What’s investing? – Investing doesn’t only mean spending a substantial amount of money on an item. It also means spending time on choosing the right item – skipping options you wouldn’t be 100% happy with to look for more alternatives – or to save more money for the item you really want. This can be tricky in the beginning. You may know you want a new pair of jeans in black, but you may not be sure what cut to go for, or what brand suits you and delivers the right quality at the same time as being within your budget. This means you will have to spend some time doing your research. Luckily, for most items you can do the biggest part online. Stroll around some online shops to see what you like, read through a few forums to find out about the quality and price. After that you’ll be ready to hit the stores with a clear target. Try on some models, feel the fabric and get a clearer picture of what you want.

Buy now or cry later – That seems to be the motto of most people when buying new clothes. I’m a firm believer in “sleeping over it”. Meaning that even if I feel like I found exactly the thing I want and it’s in my budget, I will not buy it right away. I like bargains, so I usually go home and google the model and size I want to see if I can get a better deal somewhere else or maybe even find the item second-hand (you’ll be surprised how many second-hand items I buy, that have barely been worn and save me humongous amounts of money). Sorry retail, but this means that I very rarely end up buying in a physical store. The “sleeping”-strategy however also saves you from impulse buys. The next morning those jeans might not be that appealing anymore and you’ll end up buying another pair instead – saving yourself an annoying store return or re-sale.

Second-hand – This is clearly my favourite category. You’d be surprised how much of my wardrobe is actually thrifted or bought on ebay and other online resellers. I have a few designer bags that have a price tag over 1000 bucks but I haven’t spent half of that on them. Of course, you should only buy used designer goods if you have enough knowledge on spotting an authentic item to protect yourself from fraud – I recommend using certified resellers like Vestiaire Collective, Trendsales, Hardly Ever Worn It or Vide Dressing and reading up on e.g. The PurseForum. Second hand is a really good way to get a great deal on a high quality item that can last you ages – and not having to splurge. And trust me – few things feel better than finding the thing you have wanted for weeks at a really nice price.

Input/Output – Eventually you will of course expand your wardrobe somehow by adding items that match your style better or that are suitable for your daily needs (job, kids, travel) so sooner or later you will have to get rid of some things again. I try to go through my clothes twice a year to make sure I don’t end up keeping stuff I don’t need. See my post on downsizing for help in this matter.

 

I hope this little guide helps you on your way to the perfect key wardrobe. Let me know, if you want me to right an extra guide on second-hand shopping and thrifting.

 

 

The Minimalist Wardrobe: How to downsize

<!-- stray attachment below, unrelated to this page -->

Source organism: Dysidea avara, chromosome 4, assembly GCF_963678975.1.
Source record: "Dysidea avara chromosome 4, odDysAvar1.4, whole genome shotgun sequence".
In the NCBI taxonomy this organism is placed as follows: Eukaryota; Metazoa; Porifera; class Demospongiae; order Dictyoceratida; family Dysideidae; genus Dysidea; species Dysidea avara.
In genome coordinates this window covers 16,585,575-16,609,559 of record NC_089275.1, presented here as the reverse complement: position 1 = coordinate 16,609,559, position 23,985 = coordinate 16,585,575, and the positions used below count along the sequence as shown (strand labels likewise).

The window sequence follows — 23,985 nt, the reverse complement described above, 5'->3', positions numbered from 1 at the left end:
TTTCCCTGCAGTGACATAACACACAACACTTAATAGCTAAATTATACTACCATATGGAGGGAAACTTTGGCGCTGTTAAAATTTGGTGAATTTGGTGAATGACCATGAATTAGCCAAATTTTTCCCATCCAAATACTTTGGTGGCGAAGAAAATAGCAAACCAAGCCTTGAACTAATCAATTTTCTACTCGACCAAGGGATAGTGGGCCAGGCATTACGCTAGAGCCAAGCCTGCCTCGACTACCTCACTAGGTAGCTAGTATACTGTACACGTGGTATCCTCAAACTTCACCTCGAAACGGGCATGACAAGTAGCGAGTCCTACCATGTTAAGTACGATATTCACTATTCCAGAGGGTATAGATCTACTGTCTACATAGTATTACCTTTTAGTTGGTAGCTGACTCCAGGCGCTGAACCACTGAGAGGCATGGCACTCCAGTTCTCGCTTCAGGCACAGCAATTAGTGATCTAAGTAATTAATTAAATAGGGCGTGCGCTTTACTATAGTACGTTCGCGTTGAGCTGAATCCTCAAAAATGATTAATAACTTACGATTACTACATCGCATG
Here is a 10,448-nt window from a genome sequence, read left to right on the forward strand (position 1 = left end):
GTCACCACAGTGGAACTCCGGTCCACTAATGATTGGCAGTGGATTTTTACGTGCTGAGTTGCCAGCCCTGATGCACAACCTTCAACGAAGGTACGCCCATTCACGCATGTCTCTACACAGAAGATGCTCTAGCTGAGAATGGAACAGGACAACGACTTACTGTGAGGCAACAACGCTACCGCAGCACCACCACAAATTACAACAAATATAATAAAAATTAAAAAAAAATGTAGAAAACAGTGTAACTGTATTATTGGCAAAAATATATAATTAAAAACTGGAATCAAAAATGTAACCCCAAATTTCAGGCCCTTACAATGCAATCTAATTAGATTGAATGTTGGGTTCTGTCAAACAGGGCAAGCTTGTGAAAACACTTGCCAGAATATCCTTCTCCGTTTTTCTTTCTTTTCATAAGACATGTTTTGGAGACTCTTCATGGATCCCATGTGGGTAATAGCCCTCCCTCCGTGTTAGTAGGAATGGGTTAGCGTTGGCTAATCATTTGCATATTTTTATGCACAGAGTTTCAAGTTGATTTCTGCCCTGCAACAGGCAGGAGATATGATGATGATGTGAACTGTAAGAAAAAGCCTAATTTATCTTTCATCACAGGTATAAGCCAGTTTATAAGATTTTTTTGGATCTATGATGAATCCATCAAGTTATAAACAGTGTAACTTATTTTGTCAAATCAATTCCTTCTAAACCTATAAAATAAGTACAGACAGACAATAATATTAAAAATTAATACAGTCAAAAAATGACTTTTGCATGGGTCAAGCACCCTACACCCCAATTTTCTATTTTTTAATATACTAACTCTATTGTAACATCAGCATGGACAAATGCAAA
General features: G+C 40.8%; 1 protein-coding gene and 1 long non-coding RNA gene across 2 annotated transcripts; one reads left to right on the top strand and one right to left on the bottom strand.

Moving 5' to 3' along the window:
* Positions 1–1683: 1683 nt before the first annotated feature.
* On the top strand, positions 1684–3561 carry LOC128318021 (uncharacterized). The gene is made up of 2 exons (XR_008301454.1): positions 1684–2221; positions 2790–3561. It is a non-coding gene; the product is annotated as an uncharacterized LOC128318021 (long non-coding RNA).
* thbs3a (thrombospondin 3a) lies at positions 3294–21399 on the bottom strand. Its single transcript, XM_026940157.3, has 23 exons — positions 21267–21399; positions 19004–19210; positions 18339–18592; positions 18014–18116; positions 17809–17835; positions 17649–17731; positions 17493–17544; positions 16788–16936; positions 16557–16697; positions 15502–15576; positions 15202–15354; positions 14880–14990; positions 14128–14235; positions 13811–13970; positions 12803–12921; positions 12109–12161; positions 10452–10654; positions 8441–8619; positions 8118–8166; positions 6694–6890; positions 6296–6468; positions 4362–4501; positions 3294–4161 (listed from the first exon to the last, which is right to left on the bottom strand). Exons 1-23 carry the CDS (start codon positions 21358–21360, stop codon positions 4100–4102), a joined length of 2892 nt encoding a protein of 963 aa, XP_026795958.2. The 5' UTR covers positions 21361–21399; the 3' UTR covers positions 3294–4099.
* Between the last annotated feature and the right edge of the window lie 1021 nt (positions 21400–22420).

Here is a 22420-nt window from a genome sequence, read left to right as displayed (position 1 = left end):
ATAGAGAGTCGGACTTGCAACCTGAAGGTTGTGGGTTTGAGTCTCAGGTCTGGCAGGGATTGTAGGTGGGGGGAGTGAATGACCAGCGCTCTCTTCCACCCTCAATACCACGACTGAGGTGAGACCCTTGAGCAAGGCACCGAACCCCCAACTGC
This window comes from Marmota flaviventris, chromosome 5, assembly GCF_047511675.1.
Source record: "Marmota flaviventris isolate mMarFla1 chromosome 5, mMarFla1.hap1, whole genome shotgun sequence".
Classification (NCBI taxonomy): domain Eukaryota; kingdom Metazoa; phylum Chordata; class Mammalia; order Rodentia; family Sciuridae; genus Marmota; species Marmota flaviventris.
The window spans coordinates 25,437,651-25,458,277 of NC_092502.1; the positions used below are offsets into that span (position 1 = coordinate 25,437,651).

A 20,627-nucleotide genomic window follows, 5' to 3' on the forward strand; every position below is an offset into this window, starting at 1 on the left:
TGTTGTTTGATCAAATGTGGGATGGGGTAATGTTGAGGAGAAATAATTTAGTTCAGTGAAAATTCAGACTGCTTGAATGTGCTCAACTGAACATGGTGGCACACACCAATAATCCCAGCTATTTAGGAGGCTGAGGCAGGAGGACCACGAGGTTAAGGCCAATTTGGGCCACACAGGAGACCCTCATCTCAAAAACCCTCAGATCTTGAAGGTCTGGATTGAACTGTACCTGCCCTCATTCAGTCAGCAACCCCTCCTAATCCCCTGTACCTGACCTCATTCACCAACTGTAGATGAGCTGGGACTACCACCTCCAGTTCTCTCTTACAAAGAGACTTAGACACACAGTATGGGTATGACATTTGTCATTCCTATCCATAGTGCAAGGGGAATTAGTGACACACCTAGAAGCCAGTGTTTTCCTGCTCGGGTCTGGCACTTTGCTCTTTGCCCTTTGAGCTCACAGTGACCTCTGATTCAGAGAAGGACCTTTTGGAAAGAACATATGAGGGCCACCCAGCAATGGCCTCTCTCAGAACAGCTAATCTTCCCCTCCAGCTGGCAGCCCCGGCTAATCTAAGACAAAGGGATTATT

When I first started getting interested in a minimalist lifestyle, not buying anything new wasn’t the big difficulty, but how to reduce what I already had. I somewhat followed my instinct, but looking back it could have been easier with more guidance, so I decided to create this small guide to help you downsize your wardrobe.

The Throw-out – This step is important to achieve an overview of your belongings. Go through your entire closet item by item: pants, sweaters, dresses, coats. Get rid of anything you haven’t worn in the past year. If you own items you consider investment pieces, but you don’t wear them – put them platforms like ebay, Vestiaire Collective or Trendsales. Getting some money back will make parting much easier. The same goes for cheaper and basic clothes that you don’t really wear anymore. Sell them on a fleamarket or ebay or donate them to local organisations.

Be Honest – Now you should be left with things that you ideally have worn within the past months making this next step significantly harder: Be honest to yourself. Do you need 6 pairs of black jeans? 8 basic shirts? 4 blazers? Pick your favorites of each type and give away the others. How many you may want to keep is up to you and depends on circumstances like your job and hobbies. I don’t need more than 2 blazers, because there’s rarely an occasion for me to wear them. On the other hand I do however need different types of shoes, because I have to go out with my dogs in any type of weather. Try to part with as much as possible, but don’t make it hard for yourself in the beginning as this may kill the the enthusiasm for minimalism.

Style & Matching – If you want to keep downsizing in the long run, you will have to own and invest in pieces that are easily combined with anything in your wardrobe. If you like wearing striped shirts and sneakers, you probably don’t need lacey skirts or colorful sweaters. Instead, basic jeans or a jeans skirt could match. Keeping a few statement pieces isn’t a problem, but I would make these the exception and try to make 85% of the wardrobe compatible. This probably means sticking to few colors – in my case it was black, grey, navy and dark green. One of my statement pieces is a bright red bag, which lightens up all my outfits. Rationally looking at your own style can be tough, so I suggest to do so over a period of a few weeks, closely watching what you wear on a daily basis.

Sort it & Watch it – Find a way to organize your clothes for a visual overview. Sort them by type and color and try to hang as many as you can (I forget about half the items that I have folded somewhere!) The clearer overview and sorting will help you keep track even better of what you’re wearing how often. If you notice an item being worn less, lay it off.